For an alternative perspective, I contacted Michael Aboneka, the founder of Envirogreen Trust Limited, a local seedling plantation that also advises tree planters both in and out of Uganda. Michael emphasised the devastating impacts of climate change on local farmers; the late arrival of the second rain season back in 2016 almost resulted in his company going bankrupt. He told me that during these catastrophic dry spells, hunger and missed meals come often, and the unpredictable rain pattern only exacerbates this. Paradoxically, agriculture is the main driver for deforestation here, creating a calamitous cycle of environmental imbalance. A possible solution to this is emphasising the benefits of tree planting to the community. Though the general opinion on sustainable farming is encouraging, the primary focus is often profit and cost-effectiveness, encapsulated by Michael’s explanation, “Everyone does what they think will make them money.” The government should be shouldering the responsibility of empowering local farmers and offering incentives to invest in sustainable practices to properly integrate agricultural programmes into the community.

(Left)  Michael Aboneka and Elena (author) after a tour of Michael’s plantation, a seedling ‘tent’ can be seen in the background. (Centre and Right) Community members taking part in the local Agricultural Day Activities run by the Kangulumira Agricultural Club; displays informed locals on more sustainable farming practices and local school were invited to the event.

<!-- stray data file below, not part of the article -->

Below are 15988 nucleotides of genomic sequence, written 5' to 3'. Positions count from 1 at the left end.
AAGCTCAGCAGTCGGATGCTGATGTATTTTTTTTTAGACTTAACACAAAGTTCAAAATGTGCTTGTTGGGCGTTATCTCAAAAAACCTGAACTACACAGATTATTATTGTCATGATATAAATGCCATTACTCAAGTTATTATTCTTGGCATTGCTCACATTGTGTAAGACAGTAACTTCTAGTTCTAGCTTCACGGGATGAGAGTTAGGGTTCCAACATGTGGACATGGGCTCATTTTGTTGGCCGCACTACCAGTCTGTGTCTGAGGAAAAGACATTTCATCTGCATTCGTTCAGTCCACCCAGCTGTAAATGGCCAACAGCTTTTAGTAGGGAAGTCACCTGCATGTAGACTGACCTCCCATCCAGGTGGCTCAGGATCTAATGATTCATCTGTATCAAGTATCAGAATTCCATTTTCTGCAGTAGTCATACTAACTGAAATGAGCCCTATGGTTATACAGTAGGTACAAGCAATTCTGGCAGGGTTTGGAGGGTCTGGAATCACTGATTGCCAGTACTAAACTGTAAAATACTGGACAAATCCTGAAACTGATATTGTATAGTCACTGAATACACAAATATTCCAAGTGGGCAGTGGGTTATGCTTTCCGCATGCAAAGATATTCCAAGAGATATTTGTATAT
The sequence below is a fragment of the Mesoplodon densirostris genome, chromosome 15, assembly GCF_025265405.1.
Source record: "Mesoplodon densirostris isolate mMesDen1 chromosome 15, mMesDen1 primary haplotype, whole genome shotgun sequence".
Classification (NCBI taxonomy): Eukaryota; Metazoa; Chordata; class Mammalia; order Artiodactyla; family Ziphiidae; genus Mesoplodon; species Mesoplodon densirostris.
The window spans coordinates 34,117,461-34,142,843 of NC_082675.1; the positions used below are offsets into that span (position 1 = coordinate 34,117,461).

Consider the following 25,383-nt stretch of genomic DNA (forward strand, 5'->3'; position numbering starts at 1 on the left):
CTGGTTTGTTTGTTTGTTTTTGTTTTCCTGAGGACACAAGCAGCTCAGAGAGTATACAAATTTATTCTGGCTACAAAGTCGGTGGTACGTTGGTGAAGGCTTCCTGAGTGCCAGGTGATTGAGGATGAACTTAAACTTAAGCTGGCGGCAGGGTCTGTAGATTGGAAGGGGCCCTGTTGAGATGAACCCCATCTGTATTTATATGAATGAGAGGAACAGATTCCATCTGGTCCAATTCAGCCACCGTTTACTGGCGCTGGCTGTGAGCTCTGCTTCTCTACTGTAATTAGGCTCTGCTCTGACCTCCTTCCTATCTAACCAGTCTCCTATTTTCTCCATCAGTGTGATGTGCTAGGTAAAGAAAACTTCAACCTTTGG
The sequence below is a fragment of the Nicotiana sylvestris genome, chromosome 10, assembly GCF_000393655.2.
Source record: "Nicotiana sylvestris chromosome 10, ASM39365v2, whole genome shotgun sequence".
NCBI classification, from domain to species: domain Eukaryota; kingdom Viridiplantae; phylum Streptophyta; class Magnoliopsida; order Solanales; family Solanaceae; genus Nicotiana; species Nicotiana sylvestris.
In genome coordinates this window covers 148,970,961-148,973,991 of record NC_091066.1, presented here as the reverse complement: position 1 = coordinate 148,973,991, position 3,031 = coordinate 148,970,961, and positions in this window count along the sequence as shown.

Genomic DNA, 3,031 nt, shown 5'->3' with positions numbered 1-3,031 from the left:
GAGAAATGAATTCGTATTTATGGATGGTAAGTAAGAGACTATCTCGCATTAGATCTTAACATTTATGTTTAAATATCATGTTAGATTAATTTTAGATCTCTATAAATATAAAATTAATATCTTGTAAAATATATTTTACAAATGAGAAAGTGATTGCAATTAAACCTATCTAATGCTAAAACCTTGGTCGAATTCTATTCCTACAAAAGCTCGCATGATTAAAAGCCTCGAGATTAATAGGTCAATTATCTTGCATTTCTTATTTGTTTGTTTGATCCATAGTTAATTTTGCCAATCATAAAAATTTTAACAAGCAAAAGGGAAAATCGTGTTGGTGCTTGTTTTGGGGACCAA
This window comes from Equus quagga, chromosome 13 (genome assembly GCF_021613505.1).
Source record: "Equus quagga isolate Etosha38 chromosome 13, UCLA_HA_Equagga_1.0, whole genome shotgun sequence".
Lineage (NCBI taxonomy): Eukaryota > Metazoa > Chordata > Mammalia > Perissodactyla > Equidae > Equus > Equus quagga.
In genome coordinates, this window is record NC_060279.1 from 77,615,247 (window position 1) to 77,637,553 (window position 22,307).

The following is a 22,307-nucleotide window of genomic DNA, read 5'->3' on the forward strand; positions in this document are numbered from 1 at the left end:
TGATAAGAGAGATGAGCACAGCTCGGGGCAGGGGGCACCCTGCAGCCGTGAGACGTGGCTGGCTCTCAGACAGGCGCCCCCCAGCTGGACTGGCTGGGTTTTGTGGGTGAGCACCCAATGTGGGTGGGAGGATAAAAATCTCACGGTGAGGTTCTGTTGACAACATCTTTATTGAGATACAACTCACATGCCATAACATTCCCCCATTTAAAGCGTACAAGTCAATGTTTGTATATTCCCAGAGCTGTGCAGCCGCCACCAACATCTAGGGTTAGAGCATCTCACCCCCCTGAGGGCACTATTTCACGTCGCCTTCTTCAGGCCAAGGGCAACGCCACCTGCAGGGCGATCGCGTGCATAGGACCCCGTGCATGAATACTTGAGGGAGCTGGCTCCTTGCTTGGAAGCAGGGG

My host “father”, Vincent Kiggundu, worked at the National Fisheries Resources Research Institute (NaFIRRI), and was enthusiastic about future sustainable programmes that he would like to introduce into the community. He believed that, with a reliable role-model, community members could start to adopt environmental practices in a way that would bring them profit. He suggested the notorious rapids at the nearby Kalagala Falls, which attract numerous tourists and professional kayakers, could draw revenue as a “Biodiversity Picnic and Campsite”. As well as championing sustainability in his working life, Vincent also ran training sessions for the local communities to learn how to embrace ecotourism. The driving force behind his campaign was to eradicate prevalent socioeconomic issues in the area, such as malnutrition in children and the rising rate of high-school dropouts.

Separating waste requires a collective effort from the community, which starts with a change in mindset.”